While at home, Hannah bickers with her parents and broods in her room. Clearly not much has changed since we last saw her in New York; she is whiney and entitled. But the next day, we begin to see her unwind and act more confident…perhaps her lack of self-esteem has something to do with living in the city, and is not a personality flaw after all.

While running an errand for her mother, Hannah stops by to say hello to an old girlfriend from high school. She is bubbly and friendly, which leads us to believe Hannah used to be that way too. Apparently the city has hardened her. While catching up with her friend, Hannah learns that another girl from their graduating class (Carrie) went missing while on vacation, and is believed to be dead. The town is throwing a benefit to raise money for Carrie’s parents, so they can afford to hire a private investigator. Clearly this is a close-knit town, where people care about and want to help one another. Again, basically it is the complete opposite of Hannah’s dog-eat-dog life in New York.

Later, Hannah heads to the local pharmacy to pick up medication for her mother. The handsome pharmacist behind the counter recognizes her from their high school class and tries to start a conversation. At first it seems Hannah is caught off guard (someone actually being nice to her for once??), but quickly warms up to him. He is a genuinely nice guy, which is a good thing for her. To both Hannah’s and the viewer’s surprise, he asks her to be his date for the Carrie benefit that evening.

Hannah giving herself a pre-date pep talk.

My favorite scene of the episode (and possibly of the whole series thus far) is when Hannah tells her parents about her upcoming date. As she was visiting them for their anniversary, Hannah’s parents are upset since they already all had celebratory dinner plans. Hannah responds, “I don’t really think that you guys are understanding the severity of this situation. I have been dating someone who treats my heart like it’s monkey meat. I feel like a delusional, invisible person half the time. So I need to learn what it’s like to be treated well, before it’s too late for me.” Finally admitting her unhappiness with her relationship with Adam, it seems Hannah is making great strides. She is finally honest with herself how cruelly Adam treats her and that she deserves better. I wanted to jump up and down in my living room during this scene; Hannah is finally seeing clearly, it’s a miracle!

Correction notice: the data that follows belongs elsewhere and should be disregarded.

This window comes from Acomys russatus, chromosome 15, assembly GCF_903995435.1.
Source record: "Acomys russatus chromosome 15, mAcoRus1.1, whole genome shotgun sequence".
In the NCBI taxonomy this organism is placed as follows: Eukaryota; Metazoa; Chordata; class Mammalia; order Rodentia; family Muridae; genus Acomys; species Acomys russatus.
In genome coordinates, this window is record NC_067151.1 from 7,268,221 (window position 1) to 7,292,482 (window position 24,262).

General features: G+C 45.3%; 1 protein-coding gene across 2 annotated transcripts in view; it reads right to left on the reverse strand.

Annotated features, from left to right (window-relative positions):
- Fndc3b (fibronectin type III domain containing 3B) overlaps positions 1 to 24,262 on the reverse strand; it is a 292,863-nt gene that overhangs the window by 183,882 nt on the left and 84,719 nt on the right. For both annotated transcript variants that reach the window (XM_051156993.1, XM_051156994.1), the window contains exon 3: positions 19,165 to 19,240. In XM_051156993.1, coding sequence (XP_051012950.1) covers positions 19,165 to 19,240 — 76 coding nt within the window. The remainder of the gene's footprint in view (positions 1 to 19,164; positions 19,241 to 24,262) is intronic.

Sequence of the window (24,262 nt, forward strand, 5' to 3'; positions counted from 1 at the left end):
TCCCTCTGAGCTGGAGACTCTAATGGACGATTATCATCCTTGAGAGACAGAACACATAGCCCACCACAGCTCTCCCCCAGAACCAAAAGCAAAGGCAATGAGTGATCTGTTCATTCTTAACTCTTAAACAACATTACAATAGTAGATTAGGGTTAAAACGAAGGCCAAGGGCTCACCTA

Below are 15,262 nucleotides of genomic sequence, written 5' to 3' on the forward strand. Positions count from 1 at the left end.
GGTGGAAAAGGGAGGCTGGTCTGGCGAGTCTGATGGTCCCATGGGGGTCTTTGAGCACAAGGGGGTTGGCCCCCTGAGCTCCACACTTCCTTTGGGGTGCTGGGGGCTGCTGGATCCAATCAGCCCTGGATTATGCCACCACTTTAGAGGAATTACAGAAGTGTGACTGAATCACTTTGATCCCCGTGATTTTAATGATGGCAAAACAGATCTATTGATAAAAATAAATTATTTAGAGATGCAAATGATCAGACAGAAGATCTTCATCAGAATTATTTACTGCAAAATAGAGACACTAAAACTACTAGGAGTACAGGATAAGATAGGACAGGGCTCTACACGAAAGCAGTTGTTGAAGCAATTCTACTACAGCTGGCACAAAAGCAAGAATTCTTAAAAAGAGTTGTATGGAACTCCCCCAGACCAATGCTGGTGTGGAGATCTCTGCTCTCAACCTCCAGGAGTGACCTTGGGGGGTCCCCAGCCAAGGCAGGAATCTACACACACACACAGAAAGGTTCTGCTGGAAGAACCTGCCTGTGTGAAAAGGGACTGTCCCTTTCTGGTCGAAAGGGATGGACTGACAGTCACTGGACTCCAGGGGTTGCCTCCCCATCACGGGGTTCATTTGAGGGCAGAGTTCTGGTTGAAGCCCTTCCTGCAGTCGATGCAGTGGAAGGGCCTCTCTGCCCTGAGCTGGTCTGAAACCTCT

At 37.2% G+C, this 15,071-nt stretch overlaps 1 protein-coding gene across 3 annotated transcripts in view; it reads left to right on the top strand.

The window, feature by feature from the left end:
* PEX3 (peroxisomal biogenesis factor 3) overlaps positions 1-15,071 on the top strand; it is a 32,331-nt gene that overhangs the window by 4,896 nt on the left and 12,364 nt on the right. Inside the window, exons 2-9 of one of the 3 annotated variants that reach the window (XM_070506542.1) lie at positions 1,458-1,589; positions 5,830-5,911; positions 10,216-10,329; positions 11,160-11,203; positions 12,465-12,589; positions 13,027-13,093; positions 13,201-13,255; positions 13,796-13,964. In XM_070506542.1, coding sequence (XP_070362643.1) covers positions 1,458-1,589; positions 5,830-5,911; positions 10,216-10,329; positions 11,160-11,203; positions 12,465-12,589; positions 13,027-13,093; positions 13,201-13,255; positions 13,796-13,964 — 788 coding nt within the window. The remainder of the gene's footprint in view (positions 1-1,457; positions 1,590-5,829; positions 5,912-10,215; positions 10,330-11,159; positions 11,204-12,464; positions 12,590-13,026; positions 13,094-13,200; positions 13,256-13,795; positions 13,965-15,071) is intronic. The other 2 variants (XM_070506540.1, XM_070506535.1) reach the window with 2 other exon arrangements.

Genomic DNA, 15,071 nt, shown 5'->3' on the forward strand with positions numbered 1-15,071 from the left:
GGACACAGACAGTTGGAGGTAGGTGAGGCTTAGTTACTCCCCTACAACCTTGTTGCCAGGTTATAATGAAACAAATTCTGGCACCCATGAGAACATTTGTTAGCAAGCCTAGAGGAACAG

While getting ready for her date, Hannah gives herself a pep talk. While her self-esteem has seemingly soared since she has traveled home, her confidence is still slightly lagging behind. Looking in her mirror, Hannah tells herself, “You are from New York; therefore, you are just naturally interesting, ok? It is not up to you to fill all the awkward pauses. You are not in danger of mortifying yourself. The worst stuff that you say sounds better than the best stuff that other people say.”

Hannah awkwardly reacting to the pharmacist putting his arm around her

It appears that Hannah is a bit nervous and on edge, but thankfully she loosens up while eating pizza with the pharmacy guy. However, her awkwardness comes out in full force at the benefit, when he puts his arm around her shoulders. Poor Hannah looks shocked, horrified and like she going to cry all at the same time, which I found confusing. Shouldn’t she be happy someone is finally treating her well and respects her? Hannah ends up sleeping with him at the end of their evening out, but she is too forward and needy. It is awkward and uncomfortable to watch.

While she is sleeping in her bed after returning home, Hannah receives a call from Adam. She pretends to be nonchalant about it, but it’s obvious that she is excited…especially after he says that he misses her and wishes she were there with him. Oh no, here we go again…Hannah is going to get sucked back in. Nevertheless, the rest of their conversation is interesting. Hannah tells Adam how everyone is different in Michigan and how nice it would be to live there. “It’s like why doesn’t everyone struggling in New York move here and start the revolution,” she says. “It’s like we’re all slaves to this place that doesn’t even want us.” Prophetic words indeed; hopefully she still feels the same way upon returning to the city, and doesn’t lose the sense of self that she has gained from her time at home.